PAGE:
Perhaps it was the oxygen deprivation, but I was rather lost in my own little world when Deirdre grabbed my arm just before I was about to go under again and said in a husky tone: ‘Look out! There’s a bluey.’
Glenn took on an immediate expression of alarm. ‘Where?’
‘What’s a bluey?’ I asked, appalled to discover that there was some additional danger I hadn’t been told about.
‘A bluebottle,’ she explained and pointed to a small jellyfish of the type (as I later learned from browsing through a fat book titled, if I recall, Things That Will Kill You Horridly in Australia: Volume 19) known elsewhere as a Portuguese man-of-war. I squinted at it as it drifted past. It looked unprepossessing, like a blue condom with strings attached.
‘Is it dangerous?’ I asked.
Now before we hear Deirdre’s response to me as I stood there, vulnerable and abraded, shivering, nearly naked and half drowned, let me just quote from her subsequent article in the Herald:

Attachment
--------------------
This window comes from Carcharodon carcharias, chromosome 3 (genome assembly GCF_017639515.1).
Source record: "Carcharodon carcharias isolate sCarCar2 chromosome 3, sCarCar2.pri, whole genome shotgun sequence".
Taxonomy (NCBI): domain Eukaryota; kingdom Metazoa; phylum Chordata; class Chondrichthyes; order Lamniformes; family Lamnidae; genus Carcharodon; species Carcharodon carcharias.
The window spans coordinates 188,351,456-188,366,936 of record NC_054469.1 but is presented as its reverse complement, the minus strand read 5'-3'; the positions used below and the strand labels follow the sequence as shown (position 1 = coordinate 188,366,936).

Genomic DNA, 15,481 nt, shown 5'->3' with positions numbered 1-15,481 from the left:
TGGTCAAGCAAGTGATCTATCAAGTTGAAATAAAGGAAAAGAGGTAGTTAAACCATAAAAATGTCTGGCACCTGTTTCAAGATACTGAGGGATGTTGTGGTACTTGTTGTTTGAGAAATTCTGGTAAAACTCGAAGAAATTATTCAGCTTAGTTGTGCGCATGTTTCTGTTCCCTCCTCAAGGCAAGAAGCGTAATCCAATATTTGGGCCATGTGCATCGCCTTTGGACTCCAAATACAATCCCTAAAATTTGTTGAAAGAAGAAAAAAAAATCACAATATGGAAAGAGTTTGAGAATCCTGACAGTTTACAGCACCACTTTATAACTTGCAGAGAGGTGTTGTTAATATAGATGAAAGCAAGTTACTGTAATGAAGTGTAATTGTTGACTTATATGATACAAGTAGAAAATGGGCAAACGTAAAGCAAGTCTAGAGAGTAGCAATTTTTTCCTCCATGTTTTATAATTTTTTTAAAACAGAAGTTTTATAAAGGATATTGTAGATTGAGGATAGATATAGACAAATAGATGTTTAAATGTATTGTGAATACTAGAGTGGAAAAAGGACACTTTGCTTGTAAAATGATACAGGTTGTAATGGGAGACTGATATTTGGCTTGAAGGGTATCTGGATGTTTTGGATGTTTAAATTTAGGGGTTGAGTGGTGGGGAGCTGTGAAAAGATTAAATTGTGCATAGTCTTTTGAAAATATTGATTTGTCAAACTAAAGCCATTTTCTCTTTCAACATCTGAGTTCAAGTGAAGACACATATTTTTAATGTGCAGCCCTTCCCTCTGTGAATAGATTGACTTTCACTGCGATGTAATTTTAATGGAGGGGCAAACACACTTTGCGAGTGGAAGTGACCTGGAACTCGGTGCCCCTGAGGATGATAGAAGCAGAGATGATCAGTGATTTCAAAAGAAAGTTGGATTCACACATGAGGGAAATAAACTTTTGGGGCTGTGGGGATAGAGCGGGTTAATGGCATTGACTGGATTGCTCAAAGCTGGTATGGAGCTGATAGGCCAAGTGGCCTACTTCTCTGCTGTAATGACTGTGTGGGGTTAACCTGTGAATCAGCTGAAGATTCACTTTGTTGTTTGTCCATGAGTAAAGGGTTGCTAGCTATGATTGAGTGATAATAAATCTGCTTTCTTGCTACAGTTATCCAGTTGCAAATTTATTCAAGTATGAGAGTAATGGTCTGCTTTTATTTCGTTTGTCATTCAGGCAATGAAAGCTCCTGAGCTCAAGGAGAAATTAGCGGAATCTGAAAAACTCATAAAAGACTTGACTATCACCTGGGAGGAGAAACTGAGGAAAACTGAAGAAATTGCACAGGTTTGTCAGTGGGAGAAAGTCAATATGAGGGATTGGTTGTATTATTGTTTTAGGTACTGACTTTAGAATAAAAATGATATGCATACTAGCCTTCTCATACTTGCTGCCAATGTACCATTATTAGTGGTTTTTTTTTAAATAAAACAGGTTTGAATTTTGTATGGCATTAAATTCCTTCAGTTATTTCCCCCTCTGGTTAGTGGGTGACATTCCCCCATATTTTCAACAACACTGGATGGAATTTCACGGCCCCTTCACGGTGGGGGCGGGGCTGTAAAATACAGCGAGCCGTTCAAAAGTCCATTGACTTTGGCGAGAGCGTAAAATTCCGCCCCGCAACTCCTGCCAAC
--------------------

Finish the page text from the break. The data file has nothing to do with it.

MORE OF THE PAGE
While the photographer shoots, Bryson and boogie board are dragged 40 metres down the beach in a rip. The shore rip runs south to north, unlike the rip further out which runs north to south. Bryson doesn’t know this. He didn’t read the warning sign on the beach.* Nor does he know about the bluebottle being blown in his direction – now less than a metre away – a swollen stinger that could give him 20 minutes of agony and, if he’s unlucky, an unsightly allergic reaction to carry on his torso for life.
*The statement is inarguable. However, the author would like the record to show that he did not have his glasses on; he trusted his hosts; he was scanning a large area of ocean for sharks; and he was endeavouring throughout not to excrete a large housebrick into his pants.
‘Dangerous? No,’ Deirdre replied now as we stood gawping at the bluebottle. ‘But don’t brush against it.’
‘Might be a bit uncomfortable.’
I looked at her with an expression of interest bordering on admiration. Long bus journeys are uncomfortable. Slatted wooden benches are uncomfortable. Lulls in conversations are uncomfortable. The sting of a Portuguese man-of-war – even people from Iowa know this – is agony. It occurred to me that Australians are so surrounded with danger that they have evolved an entirely new vocabulary to deal with it.
Bill Bryson, Down Under